This is it. The last update on Bemused and Nonplussed for the October Horror Movie Challenge this year. I still have a couple more entries over at Dreams In The Bitch House to complete, and then the theater goes dark for another year. Not to worry, there’ll still be regularly scheduled mayhem here, and perhaps a few posts over there, too, not to mention writing for Cult Reviews. As far as long-form write-ups go for the Challenge, the final entry goes to Disney’s Something Wicked This Way Comes, a perfectly autumnal film if there ever was one.
SOMETHING WICKED THIS WAY COMES (1983)
Director: Jack Clayton
Stars: Jason Robards, Jonathan Pryce, Vidal Peterson, Shawn Carson
Country: United States
In tiny Green Town, Illinois, autumn has settled in. The arrival of a lightning rod salesman piques the interest of two young boys, Will Halloway (Peterson) and Jim Nightshade (Carson). Will and Jim have been lifelong friends, born minutes apart from each other, despite being something like polar opposites. Will is fair-haired and sweet-natured, where Jim is dark and rebellious – he takes the salesman up on his offer without asking his mother. Late that night, as the boys attach the lightning rod to the chimney on Jim’s house, they catch a flyer for a traveling circus that’s coming to town. It’s strange, because circus season ended over a month ago…
There are few films that really capture the total feeling of fall: Trick ‘r Treat is one that gets close, but it’s kind of a cheat, because it’s set on Halloween night. John Carpenter’s Halloween almost gets it, but look closely at the trees, and you’ll see that, for being set in another Illinois town in late October, they sure do look green. The Exorcist might be another, if mostly for that scene where Ellen Burstyn walks along the Georgetown streets, leaves swirling about her. But none of these directly address the turn of time in the same way as Something Wicked This Way Comes. Throw a bunch of dead leaves into the camera frame as much as you want, but really you’re just dressing the set.
Something Wicked This Way Comes is unique among horror films for several reasons. Primarily, it’s a Disney film, in a time when Disney was trying to move away from family pictures and animation. It’s also less concerned with supernatural scares (although it does have a few) than it is with the terror of growing old, or being unhappy with your life. The adults of Green Town are as much dreamers as the children. At its core, Something Wicked This Way Comes is a riff on “The Monkey’s Paw,” with its message of being careful what you wish for. Yes, it might be nice to be young and beautiful again, but the price you pay is blindness. What good is it when you can’t enjoy it?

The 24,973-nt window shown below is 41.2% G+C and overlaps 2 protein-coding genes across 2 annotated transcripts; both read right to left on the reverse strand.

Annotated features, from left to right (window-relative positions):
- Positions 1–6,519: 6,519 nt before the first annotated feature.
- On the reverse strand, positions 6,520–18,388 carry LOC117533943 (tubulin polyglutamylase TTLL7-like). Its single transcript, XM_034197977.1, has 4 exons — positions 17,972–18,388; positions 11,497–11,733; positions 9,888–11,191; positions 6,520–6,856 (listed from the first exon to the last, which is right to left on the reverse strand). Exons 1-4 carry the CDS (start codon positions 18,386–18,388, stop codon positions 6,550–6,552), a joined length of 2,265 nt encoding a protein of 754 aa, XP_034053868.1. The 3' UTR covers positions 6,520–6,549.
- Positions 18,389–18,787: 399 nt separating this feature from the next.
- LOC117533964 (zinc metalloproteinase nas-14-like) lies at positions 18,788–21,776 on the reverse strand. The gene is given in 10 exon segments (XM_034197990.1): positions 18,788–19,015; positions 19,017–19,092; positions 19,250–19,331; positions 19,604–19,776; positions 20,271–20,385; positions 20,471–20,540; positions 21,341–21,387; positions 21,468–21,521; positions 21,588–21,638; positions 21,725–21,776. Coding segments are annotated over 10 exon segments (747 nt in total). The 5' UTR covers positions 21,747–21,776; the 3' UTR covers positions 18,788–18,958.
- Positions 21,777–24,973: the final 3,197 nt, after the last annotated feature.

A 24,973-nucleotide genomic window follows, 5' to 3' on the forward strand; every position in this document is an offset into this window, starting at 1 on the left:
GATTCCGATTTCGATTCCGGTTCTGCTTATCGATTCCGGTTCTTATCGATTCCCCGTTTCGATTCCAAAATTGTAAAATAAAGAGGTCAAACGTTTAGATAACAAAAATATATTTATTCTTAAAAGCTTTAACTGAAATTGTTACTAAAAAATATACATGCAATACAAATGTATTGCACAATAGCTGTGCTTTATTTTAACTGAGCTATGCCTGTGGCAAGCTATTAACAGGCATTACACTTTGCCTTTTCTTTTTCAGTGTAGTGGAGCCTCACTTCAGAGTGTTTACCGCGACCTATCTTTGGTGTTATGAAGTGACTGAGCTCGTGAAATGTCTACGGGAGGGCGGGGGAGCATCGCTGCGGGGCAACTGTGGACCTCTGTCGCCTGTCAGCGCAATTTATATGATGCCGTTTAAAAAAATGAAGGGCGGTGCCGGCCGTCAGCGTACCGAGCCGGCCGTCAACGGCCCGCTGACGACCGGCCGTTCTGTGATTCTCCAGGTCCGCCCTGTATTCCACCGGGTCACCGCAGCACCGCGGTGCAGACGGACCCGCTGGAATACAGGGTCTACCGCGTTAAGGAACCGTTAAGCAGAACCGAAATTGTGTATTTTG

There’s also a great undercurrent of regret in Green Town, most of all when it comes to Will’s father Charles (Robards). A fairly significant age gap separates father and son here, and Charles often wishes that he were younger so he could connect more with Will. He’s afraid of dying, as so many are, but more afraid that his son just sees him as an old relic. So when Mr. Dark (Pryce, in an early role) brings his carnival to town to feed on all these fears, Charles sees this as an opportunity to save Will and Jim from the lure of the “autumn people,” to become a hero to his boy.
The way the film reaches its conclusion is also different from a lot of other horror films. Instead of beating the villains with brute force, or pitchforks and torches, or physical weapons, our heroes defeat them with laughter. Kill them with kindness, as the old saying goes, and here, happiness is the strongest weapon of all. The good in people will prevail over darkness, as hokey as it seems. That the film doesn’t become treacly in sending this message is a joy and wonder. It’s bittersweet above all.
Something Wicked This Way Comes boasts a wonderful screenplay by Ray Bradbury, based on his book of the same name, a creepy James Horner score, and a superb cast – Robards and Pryce play well off each other, as opposite as young Will and Jim are. The supporting cast is equally wonderful, with familiar faces like Diane Ladd, Royal Dano, and Pam Grier as the Dust Witch, who was chosen to be in the film by Bradbury himself because he found her so beautiful in her previous film work.
Unfortunately, Something Wicked This Way Comes was a failure at the box office, making less than half its budget back at the box office. It has picked up some steam as a cult classic, occasionally popping up here and there on best-of lists, but it still maintains status as an under-the-radar film, waiting to be discovered. If you’ve yet to see it, waste no more time. It may not be October any more, but it’s still autumn and the carnival is waiting for you.